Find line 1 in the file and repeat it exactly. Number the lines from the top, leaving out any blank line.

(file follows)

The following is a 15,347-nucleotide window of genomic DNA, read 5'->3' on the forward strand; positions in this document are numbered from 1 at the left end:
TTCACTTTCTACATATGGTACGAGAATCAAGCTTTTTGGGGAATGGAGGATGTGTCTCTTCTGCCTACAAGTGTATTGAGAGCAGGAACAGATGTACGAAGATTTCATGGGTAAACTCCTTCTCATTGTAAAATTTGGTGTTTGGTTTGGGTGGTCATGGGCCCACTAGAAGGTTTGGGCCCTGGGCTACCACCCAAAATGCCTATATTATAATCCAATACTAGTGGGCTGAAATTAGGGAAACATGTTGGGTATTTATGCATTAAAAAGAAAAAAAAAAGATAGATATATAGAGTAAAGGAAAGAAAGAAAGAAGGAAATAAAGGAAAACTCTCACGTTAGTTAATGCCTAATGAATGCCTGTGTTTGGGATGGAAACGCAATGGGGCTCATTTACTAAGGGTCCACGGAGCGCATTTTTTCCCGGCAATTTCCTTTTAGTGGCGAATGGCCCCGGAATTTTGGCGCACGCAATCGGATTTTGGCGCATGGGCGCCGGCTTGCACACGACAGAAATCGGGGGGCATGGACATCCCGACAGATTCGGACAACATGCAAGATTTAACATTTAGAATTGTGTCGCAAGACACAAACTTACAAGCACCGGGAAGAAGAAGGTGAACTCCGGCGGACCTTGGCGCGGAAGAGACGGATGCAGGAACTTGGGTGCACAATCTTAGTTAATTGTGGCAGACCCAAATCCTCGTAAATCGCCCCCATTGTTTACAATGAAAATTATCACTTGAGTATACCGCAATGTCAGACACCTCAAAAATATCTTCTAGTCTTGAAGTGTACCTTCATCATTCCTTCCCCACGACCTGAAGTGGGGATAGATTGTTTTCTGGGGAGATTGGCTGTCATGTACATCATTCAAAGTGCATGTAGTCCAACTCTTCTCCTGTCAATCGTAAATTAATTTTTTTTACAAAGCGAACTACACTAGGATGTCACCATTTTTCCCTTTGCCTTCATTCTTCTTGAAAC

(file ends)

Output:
The following is a 15,347-nucleotide window of genomic DNA, read 5'->3' on the forward strand; positions in this document are numbered from 1 at the left end: